• Anyway back to the trip.
  • Actually the enforced detour may not be a bad thing. We must drive up out of the Debed Gorge onto an extensive plateau area ( 1500-1800 m ) via Odzun to Vanadzor where we pick up our intended route. The countryside is lush & green with beautiful wild flowers in full bloom.
  • At Odzun we stop to visit the Church of St Astvatsatsin Church. Legend has it that St Thomas buried Christ's swaddling clothes here during 1C AD. Some of the building we see dates from 5C.
  • Restoration work has started at this monastery complex - there is no evidence of who is funding the project. To attract tourism to Armenia, its churches & monasteries do require some TLC. But let's hope that this is done sympathetically and in a way that allows the imperfections of old age to remain!
  • At Vanadzor we visit the local food market and buy some provisions for a picnic lunch. A fair few stalls are selling coffee beans. The Armenians enjoy drinking coffee too. We have already been offered a cup several times today. It is a sign of hospitality.
  • After 150 km or so we arrive at Dilijan and check in early to our Tukenkian Hotel. Because we have changed dates we wish to ensure we have a room. The bedrooms have been converted from original houses that lined the old street of Dilijan before the road was built. Views of the valley are very pleasant. In case we have time on hands the hotel has a small museum, craft workshops and of course several souvenir stalls on site. We don't.
  • We of course have another monastery to visit. We drive 20 km or so from Dilijan to Haghartsin where we see an example of a fully restored 10-13C church complex. Apparently it has been funded entirely by the Sheikh of Sharjah ( not sure what his connection is or why ). It is perhaps also an example of renovation work that is too pristine. There are even electric lights in the old refrectory. It makes us appreciate, retrospectively, Akhtala, Haghpat & Sanahin that we visited yesterday.
  • Opposite the hotel an enterprising young Armenian girl has opened up a coffee shop called Caffeine. It sells coffee freshly ground to order, herbal teas and delicious carrot muffins. Wifi signal is good and the music chilled. On our return from Haghartsin we refuel our batteries.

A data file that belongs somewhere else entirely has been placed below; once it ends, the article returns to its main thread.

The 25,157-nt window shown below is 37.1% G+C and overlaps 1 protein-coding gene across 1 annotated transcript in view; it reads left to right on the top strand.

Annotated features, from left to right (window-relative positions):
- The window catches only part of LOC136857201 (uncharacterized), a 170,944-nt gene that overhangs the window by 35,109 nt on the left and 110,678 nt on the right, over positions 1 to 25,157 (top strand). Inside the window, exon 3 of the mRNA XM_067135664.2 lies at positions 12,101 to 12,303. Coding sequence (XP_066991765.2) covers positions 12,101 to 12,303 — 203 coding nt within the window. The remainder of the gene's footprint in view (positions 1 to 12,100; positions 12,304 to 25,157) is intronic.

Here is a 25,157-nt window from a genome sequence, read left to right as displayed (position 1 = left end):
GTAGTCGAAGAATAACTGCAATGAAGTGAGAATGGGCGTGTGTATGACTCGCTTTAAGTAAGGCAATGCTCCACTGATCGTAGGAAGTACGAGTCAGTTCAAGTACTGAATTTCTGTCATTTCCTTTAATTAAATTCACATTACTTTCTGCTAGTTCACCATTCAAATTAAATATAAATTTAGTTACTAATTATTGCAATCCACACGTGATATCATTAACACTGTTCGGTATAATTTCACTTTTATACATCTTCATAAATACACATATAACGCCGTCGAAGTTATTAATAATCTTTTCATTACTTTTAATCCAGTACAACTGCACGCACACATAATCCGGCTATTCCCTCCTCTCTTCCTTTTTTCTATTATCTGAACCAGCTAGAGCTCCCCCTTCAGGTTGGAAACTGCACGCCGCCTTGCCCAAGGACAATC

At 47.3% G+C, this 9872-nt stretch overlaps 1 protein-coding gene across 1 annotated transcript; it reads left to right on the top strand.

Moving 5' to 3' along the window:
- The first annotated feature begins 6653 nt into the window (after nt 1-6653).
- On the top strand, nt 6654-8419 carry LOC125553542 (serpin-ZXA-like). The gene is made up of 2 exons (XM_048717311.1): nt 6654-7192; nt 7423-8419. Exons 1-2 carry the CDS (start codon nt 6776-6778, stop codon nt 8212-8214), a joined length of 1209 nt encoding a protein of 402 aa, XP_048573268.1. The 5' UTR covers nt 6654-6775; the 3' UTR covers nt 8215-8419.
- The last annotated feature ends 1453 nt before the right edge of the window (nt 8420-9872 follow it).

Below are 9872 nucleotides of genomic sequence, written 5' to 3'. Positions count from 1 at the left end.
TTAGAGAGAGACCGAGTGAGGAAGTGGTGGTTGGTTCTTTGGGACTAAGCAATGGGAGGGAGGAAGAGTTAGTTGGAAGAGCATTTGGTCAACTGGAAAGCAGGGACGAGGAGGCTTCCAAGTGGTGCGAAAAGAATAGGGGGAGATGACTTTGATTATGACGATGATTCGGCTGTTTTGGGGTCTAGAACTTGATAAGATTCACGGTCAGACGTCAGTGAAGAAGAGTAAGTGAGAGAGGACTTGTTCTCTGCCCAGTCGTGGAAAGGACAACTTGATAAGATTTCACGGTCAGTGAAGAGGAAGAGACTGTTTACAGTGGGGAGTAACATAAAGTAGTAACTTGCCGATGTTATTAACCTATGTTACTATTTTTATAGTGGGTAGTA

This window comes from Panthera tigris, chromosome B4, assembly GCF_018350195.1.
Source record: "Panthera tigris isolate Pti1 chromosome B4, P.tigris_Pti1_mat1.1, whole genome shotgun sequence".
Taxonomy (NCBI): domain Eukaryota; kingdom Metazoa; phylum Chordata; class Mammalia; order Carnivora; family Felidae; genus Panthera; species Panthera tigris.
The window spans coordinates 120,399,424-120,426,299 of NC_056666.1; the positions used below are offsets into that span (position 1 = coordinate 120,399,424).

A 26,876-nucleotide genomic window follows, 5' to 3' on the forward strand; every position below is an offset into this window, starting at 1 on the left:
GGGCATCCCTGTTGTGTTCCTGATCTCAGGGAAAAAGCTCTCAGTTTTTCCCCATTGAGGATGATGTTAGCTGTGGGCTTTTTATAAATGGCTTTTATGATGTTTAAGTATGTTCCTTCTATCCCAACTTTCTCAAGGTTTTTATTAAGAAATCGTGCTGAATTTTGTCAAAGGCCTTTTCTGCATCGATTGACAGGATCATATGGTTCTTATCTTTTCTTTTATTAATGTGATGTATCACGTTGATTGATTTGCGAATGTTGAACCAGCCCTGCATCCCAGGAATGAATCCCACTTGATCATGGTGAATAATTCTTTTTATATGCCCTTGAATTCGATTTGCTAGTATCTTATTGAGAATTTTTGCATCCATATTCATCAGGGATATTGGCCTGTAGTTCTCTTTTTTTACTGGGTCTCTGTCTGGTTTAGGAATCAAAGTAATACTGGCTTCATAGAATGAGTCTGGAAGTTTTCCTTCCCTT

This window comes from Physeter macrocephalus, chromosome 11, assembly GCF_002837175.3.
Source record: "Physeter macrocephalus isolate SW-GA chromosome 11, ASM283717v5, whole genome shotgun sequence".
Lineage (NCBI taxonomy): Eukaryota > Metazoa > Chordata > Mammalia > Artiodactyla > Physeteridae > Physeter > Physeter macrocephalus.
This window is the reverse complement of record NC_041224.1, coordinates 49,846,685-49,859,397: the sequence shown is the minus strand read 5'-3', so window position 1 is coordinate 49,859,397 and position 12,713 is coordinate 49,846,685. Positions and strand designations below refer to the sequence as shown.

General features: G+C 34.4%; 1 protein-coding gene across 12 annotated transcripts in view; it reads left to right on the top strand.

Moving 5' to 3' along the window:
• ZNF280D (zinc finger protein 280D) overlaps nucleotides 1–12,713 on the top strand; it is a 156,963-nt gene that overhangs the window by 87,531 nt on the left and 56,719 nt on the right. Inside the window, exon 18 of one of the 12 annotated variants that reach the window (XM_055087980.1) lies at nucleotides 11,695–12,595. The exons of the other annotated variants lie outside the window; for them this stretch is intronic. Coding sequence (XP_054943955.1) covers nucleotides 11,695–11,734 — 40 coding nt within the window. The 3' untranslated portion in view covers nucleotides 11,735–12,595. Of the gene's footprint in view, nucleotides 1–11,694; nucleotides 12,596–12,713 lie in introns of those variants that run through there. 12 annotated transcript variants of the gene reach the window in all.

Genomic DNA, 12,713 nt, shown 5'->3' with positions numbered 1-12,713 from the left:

• By the way the truck battery has started recharging. SG is allowed off the naughty step.
  • For supper we decide to walk 1 km or so to the Flying Ostrich restaurant owned by the same Armenian American as the famous Dolmama in Yerevan. Jirair Avanian happens to be here on site this evening and he plans our menu and recommends our wine. We are in good hands and his choice is delicious. He explains that here in Dilijan he has developed a farmhouse style of menu whereas in Yerevan it is more sophisticated. By the way there is ostrich on the menu and it is locally reared.

Armenian Herdsman Near Odzun

Armenian Herdsman Near Odzun

High Altitude Plateau Scenery Above Debed Canyon

High Altitude Plateau Scenery Above Debed Canyon

Church of St Astvatsatsin, Odzun In Process of Being Renovated

Church of St Astvatsatsin, Odzun In Process of Being Renovated

Poppy Field Near Odzun

Poppy Field Near Odzun

Bakery & Food Store Near Odzun

Bakery & Food Store Near Odzun

Bread Ovens in Bakery Near Odzun

Bread Ovens in Bakery Near Odzun

Shop in Vanadzor - No Retail Therapy Necessary Here

Shop in Vanadzor - No Retail Therapy Necessary Here

Cherries For Lunch - Vanadzor Market

Cherries For Lunch - Vanadzor Market

Haghartsin Monastery - Classic 10-13C Armenian Architecture

Haghartsin Monastery - Classic 10-13C Armenian Architecture

Haghartsin Monastery

Haghartsin Monastery

Haghartsin Monastery

Haghartsin Monastery

Khachkar @ Haghartsin Monastery

Khachkar @ Haghartsin Monastery

Herbs &#38; Dried Flowers For Sale at Market in  Vanadzor <br />[img=https://photos.travellerspoint.com/896073/30225B7AEAE847E283003B28A7E3C358.jpg thumb=https://photos.travellerspoint.com/896073/thumb_30225B7AEAE847E283003B28A7E3C358.jpg caption=Kitchen @ Flying Ostrich